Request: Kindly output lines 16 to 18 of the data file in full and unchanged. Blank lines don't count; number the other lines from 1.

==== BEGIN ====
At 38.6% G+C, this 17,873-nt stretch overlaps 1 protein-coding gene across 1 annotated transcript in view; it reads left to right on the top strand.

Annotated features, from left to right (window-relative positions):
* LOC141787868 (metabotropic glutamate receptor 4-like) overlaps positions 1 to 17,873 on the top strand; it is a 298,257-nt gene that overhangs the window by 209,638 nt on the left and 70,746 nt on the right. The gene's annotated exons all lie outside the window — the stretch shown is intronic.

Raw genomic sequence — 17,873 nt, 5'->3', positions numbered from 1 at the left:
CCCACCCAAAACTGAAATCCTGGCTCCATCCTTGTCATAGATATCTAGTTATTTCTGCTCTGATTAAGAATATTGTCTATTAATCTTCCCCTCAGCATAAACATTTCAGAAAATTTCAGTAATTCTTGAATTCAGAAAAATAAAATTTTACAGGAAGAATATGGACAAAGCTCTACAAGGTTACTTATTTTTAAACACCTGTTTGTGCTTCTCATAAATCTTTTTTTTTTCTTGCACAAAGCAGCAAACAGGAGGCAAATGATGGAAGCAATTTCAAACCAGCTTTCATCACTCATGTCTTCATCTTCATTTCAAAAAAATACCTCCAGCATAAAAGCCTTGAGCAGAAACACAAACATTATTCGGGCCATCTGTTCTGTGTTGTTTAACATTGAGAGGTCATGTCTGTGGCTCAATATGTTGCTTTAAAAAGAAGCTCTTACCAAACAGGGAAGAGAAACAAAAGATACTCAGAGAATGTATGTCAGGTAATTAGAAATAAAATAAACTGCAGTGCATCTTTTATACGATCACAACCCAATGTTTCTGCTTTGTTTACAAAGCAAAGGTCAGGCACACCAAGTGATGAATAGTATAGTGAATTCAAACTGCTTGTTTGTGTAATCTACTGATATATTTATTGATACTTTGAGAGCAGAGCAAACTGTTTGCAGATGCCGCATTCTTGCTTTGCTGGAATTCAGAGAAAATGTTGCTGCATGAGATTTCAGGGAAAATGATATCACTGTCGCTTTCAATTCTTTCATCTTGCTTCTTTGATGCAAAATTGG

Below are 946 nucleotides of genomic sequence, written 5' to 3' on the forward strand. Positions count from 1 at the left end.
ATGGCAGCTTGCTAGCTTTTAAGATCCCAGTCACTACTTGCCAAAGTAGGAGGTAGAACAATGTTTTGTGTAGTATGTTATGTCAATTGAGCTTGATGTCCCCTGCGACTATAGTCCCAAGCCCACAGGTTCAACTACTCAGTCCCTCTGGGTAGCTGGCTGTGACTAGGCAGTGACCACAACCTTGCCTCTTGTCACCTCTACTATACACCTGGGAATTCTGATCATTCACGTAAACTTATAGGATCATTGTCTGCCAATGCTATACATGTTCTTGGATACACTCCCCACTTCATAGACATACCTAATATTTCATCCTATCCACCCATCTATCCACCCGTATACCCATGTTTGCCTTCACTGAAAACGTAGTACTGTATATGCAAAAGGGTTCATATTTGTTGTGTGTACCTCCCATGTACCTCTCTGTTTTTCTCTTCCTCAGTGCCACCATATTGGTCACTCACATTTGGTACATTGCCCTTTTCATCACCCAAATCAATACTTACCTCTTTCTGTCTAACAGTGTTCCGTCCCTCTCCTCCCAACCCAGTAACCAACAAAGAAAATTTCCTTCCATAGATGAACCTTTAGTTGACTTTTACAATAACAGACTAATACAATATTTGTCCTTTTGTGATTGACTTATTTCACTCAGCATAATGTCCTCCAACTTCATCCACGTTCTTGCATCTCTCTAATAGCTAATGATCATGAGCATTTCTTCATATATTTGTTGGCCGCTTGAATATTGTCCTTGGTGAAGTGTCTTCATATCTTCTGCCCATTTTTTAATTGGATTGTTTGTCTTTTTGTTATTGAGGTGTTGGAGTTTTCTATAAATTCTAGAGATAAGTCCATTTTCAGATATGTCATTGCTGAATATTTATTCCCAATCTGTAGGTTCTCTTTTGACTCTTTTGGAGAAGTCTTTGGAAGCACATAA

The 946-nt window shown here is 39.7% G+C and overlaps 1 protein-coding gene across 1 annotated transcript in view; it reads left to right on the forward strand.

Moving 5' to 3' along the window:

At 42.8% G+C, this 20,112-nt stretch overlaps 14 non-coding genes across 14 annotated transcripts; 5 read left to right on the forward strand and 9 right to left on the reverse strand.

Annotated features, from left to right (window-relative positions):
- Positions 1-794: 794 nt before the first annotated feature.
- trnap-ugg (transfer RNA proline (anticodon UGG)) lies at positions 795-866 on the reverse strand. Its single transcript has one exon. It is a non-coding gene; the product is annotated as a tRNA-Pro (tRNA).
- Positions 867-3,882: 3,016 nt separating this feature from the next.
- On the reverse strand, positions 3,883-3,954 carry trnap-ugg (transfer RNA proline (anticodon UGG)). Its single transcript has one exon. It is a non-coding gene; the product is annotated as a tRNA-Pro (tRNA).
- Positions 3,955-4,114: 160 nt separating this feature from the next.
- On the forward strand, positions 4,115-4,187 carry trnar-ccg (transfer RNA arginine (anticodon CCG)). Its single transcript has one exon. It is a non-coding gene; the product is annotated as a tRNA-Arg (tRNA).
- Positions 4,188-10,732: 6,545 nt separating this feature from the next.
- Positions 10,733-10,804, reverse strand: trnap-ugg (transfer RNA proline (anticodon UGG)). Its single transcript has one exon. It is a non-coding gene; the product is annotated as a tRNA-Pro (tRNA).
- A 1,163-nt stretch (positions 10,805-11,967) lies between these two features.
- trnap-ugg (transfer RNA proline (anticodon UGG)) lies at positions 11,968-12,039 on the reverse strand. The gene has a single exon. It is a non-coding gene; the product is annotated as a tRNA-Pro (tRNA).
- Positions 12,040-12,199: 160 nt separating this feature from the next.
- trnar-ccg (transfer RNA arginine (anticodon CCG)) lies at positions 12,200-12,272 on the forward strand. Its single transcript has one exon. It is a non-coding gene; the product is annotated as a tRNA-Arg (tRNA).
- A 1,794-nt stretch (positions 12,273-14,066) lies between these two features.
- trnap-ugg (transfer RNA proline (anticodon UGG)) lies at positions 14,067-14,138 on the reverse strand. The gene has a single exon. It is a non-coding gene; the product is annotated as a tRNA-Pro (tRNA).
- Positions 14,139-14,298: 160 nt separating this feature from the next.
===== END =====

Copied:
- Positions 3,955-4,114: 160 nt separating this feature from the next.
- On the forward strand, positions 4,115-4,187 carry trnar-ccg (transfer RNA arginine (anticodon CCG)). Its single transcript has one exon. It is a non-coding gene; the product is annotated as a tRNA-Arg (tRNA).
- Positions 4,188-10,732: 6,545 nt separating this feature from the next.